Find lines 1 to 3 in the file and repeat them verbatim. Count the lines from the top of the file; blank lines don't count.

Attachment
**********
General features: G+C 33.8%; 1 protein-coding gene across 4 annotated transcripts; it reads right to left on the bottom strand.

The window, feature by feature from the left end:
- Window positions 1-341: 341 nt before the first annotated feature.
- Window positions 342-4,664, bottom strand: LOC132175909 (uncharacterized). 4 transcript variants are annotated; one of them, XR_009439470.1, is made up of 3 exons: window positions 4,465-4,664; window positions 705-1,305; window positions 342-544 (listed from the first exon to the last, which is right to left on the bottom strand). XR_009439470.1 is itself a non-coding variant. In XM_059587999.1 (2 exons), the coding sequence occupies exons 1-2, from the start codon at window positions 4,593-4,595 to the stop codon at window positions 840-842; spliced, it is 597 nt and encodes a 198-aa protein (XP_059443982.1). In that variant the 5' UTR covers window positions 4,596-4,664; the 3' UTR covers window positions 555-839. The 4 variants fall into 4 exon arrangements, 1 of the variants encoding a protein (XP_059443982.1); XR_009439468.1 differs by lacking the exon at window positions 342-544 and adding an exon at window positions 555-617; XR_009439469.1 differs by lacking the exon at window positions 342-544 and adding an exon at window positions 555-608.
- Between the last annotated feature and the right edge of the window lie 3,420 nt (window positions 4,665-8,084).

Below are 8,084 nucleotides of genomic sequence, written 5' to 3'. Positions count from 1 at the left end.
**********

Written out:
General features: G+C 33.8%; 1 protein-coding gene across 4 annotated transcripts; it reads right to left on the bottom strand.

The window, feature by feature from the left end:
- Window positions 1-341: 341 nt before the first annotated feature.